Two Calgarian musicians think vinyl is the superior music format

Bassist Brandon Sittler, left, and lead singer Reed Alton, right, of Calgary metal band Samsara have soft spots in their hearts when it comes to listening to music on vinyl. They are hoping to get their own music pressed to vinyl in the future.

Photo by Paul McAleerMusicians from the Calgary metal band Samara talk about their love of vinyl.

“When you buy an MP3, there’s nothing to grab onto, nothing you have to look at; it’s literally just the music,” Reed Alton, the lead singer of Samara, says. “Well, to an artist, as a musician, sometimes it’s more than just the sound you’re hearing. It’s the actual story of it, or the image [the artists] want you to see.”

Alton received his first vinyl, rock band Kansas’ Point of Know Return as a gift when he was in Grade 9.

Although Brandon Sittler, bass player for Samara, couldn’t give an exact number of how many records he owned, he says he has over 100. Now 19, Sittler has been collecting vinyl since he was 16.

Sittler and Alton both prefer the vinyl format compared to any other because of the listening experience.

“With iPod and shuffle, you skip half your library before you find a song that you will settle for,” says Sittler. “You’re invested when you have to listen to it on vinyl because it’s a process, it’s a ritual.”

Alton furthers his bandmate’s sentiment, “Because it’s a completely different experience when you actually have to take it out, put it on to the record player, put the needle on, sit down, and actually give your time and effort into it.”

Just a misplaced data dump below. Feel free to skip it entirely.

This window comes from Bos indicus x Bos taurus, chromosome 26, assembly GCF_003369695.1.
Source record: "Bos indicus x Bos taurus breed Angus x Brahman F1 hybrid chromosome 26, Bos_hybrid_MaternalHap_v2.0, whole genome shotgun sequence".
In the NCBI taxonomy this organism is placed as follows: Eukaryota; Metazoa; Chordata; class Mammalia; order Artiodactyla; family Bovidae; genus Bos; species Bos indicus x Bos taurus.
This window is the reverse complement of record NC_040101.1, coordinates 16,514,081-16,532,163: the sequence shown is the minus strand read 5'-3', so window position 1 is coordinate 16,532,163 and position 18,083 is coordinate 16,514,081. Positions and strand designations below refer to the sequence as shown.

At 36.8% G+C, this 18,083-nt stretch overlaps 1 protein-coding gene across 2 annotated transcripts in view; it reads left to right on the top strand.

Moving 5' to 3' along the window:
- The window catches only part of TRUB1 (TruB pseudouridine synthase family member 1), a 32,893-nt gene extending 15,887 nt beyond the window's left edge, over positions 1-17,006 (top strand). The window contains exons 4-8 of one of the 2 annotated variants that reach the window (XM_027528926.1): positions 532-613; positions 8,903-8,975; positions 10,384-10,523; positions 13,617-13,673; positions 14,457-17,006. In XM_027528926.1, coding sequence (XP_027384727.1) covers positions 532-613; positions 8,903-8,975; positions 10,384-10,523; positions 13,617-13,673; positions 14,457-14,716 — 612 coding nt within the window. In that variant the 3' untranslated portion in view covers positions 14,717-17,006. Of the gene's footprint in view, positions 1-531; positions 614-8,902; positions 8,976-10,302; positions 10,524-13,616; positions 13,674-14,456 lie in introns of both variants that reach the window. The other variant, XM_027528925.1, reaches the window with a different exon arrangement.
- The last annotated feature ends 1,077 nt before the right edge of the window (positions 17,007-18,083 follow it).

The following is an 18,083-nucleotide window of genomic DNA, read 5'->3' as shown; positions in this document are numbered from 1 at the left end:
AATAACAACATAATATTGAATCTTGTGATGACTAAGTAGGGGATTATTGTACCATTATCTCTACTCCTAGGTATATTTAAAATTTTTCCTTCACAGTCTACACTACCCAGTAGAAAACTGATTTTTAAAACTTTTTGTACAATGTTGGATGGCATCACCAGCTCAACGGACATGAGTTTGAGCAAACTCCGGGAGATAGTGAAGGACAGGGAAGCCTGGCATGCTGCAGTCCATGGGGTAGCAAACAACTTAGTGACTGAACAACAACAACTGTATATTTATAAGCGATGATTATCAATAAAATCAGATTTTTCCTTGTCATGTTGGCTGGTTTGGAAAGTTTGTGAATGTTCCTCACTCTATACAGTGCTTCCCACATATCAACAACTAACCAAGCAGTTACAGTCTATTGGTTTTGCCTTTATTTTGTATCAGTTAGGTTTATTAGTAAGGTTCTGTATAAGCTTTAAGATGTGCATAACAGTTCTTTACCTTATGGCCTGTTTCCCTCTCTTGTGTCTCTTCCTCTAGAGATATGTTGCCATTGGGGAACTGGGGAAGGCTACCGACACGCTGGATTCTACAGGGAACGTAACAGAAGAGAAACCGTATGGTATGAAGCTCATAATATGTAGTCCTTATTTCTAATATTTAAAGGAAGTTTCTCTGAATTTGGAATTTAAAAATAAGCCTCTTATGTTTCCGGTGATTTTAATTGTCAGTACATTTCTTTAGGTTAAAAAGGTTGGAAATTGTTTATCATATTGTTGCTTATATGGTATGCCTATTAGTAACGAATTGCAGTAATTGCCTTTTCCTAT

Both Sittler and Alton take pride in the unique experience. If the vinyl is original or has artistic packaging, that is big selling point for them. They take pride in their treasured records, which range from the original release of Quiet Riot’s Metal Health to Phil Collin’s Face Value to lullaby renditions of The Flaming Lips.

More than a fad, vinyl is here to stay

With origins rooted as far back as 1889, the vinyl format is surprisingly dust-free in 2015. Living in a time when everything and anything is digital, vinyl’s popularity is showing the world that something physical can survive.

According to Nielsen’s 2014 Canada Music Year-End Report, vinyl sales increased by 71 per cent in 2014 compared to 2013. Vinyl sales and streaming numbers increased, while both CD and digital sales numbers decreased.